Seriously though, I read about someone complaining about program focus however, they did not have the knobs like I do.  There are people out there contesting with Flex radios though.  Yes I know that CommCat is not contest software, it open claims it's not on their website.

What are some of the best contesting packages?
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NI0Z
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« Reply #22 on: July 30, 2012, 11:55:32 AM »

Tim,

Thanks for a good explanation of the problem.  I could see even with the 8 core PC running where there could be some lock ups due to the way windows multitasks.  Windows is still very poor at managing high  I/O on com and network ports.  I fortunately have a server board so I hardly ever experience a lockup or slow down unless I try to run some non ham related big software while I am monitoring.

I get it now.  I don't have the focus issue in my setup though because I have all those screens up with everything I need, but of course we are not talking contesting here though.

Perhaps the 64 core PC I proposed on my site could handle it!  Lol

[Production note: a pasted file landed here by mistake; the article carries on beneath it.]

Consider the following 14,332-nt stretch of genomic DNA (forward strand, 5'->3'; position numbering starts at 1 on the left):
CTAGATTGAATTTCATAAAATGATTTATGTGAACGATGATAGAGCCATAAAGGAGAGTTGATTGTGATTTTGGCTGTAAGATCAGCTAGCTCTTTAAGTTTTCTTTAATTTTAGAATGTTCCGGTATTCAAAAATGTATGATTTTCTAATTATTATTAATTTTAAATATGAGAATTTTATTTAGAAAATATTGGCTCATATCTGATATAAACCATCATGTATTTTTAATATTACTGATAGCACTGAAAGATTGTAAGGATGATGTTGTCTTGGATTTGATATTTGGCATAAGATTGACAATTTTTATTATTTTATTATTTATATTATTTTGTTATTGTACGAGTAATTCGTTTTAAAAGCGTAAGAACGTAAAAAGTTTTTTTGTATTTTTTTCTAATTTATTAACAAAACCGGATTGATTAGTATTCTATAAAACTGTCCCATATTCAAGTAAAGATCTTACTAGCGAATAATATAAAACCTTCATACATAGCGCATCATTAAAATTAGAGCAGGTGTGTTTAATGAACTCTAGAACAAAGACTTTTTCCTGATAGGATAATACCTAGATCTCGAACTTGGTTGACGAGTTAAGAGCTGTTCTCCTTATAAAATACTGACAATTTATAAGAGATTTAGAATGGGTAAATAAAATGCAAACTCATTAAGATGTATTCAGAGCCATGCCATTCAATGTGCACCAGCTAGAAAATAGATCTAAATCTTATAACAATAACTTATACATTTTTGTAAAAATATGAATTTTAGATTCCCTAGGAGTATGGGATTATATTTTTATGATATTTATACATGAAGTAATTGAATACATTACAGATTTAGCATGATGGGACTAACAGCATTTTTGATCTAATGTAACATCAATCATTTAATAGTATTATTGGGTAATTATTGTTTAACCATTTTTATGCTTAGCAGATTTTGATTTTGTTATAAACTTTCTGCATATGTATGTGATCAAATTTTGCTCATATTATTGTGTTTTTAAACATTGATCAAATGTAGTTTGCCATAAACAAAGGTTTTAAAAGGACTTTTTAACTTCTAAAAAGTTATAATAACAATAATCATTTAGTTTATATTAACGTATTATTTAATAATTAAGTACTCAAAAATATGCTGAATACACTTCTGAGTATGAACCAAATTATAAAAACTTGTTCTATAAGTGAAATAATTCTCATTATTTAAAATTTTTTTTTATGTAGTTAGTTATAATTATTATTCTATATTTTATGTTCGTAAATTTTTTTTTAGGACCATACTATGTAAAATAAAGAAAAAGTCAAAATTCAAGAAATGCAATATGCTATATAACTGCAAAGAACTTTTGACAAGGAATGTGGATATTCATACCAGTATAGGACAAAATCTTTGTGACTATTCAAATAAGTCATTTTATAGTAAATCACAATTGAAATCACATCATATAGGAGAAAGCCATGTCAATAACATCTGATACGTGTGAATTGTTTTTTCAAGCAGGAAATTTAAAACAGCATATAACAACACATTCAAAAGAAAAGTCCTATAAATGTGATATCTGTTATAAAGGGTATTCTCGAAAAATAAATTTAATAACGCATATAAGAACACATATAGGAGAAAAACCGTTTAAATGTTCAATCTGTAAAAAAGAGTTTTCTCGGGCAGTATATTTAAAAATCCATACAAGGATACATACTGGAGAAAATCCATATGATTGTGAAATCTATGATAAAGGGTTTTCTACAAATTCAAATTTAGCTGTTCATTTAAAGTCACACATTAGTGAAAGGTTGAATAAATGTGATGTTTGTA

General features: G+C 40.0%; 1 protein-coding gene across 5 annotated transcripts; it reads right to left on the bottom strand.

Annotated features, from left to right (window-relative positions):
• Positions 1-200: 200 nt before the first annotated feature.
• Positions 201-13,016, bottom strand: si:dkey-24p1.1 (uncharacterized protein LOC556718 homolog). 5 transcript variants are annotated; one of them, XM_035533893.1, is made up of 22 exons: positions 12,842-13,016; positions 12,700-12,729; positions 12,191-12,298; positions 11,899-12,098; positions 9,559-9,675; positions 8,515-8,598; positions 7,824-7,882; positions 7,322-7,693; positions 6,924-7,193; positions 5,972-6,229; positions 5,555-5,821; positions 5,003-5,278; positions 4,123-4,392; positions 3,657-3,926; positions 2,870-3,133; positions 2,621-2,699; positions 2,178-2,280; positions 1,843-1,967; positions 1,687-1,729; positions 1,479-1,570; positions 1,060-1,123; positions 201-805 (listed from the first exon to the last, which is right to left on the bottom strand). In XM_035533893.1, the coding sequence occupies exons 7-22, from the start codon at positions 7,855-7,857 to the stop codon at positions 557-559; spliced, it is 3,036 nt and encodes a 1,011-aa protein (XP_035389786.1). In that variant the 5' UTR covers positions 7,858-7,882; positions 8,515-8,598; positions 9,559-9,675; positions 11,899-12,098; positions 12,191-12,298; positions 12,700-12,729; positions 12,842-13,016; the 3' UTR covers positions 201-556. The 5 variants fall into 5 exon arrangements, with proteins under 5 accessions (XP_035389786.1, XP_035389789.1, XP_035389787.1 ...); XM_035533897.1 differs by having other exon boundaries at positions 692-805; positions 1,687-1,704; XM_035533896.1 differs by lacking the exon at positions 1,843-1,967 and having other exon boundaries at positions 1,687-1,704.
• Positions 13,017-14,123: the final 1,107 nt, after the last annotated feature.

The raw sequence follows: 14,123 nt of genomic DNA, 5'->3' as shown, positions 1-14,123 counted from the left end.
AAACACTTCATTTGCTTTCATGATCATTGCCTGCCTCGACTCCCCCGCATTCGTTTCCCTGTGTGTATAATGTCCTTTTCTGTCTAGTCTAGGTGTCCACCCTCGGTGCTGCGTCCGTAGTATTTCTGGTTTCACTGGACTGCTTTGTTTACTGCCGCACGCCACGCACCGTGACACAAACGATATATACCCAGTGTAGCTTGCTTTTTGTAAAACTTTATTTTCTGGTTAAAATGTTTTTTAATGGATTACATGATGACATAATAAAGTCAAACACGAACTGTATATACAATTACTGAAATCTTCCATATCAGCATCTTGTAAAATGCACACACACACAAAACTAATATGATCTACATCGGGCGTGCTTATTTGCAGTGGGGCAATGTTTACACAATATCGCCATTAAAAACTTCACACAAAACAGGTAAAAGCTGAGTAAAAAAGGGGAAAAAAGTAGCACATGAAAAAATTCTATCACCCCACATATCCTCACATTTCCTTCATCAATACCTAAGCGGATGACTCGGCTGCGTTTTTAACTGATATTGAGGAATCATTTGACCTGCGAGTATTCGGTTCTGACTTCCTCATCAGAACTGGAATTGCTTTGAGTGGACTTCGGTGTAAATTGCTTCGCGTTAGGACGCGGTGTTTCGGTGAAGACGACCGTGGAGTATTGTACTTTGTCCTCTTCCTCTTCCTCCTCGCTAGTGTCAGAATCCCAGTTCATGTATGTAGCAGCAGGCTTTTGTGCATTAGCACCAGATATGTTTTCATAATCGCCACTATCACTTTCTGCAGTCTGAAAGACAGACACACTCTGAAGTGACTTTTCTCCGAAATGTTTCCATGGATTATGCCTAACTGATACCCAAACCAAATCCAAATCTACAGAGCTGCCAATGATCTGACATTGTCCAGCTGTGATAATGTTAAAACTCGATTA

So le me officially say I understand now why a flex is a bad contesting machine if you want to really win the big games.

Thanks again for a real answer!  I like dealing with facts!

« Last Edit: July 30, 2012, 11:59:35 AM by NI0Z » Logged

NI0Z
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« Reply #23 on: July 30, 2012, 12:15:18 PM »

You are correct in that the IC 7000 is not at all comparable to a flex 5K for HF work,  their not even close in capability.

FWIW I have run 3 Field Day contests (with around 1300 QSOes) with my Icom 7000, N1MM logger and Navigator interface - which has the very needed Winkeyer builtin. I also ran 4 or 5 different contests (maybe a couple of thousand Q's) with my Flex 5K.

I would pick the Icom combination over the Flex 5K for contesting easily even though the RX in the Icom does not compare to the Flex 5K.

Many recent Dxexpeditons have used a Icom 7000. No DXexpedition to my knowledge has ever used a Flex 5K....

Stan K9IUQ

Stan, I am not trying to pick on the IC 7000, I like it a whole lot more than the Yaesu 897D I first had.  As I have written on an article on my site and will point out here, a flex 5K and a radio like a IC 7000 will perform very similar in a shack with a poor antenna and poor grounding.  Let's call it a poor shack verses a great shack.   A great radio shines more over a lesser radio on a great antenna and a cleanly setup shack.  I have also said that unless someone wants to cleanup issues in their shack that allows a great radio to shine, there isn't a lot of sense in buying a great radio and spending that kind of money on it.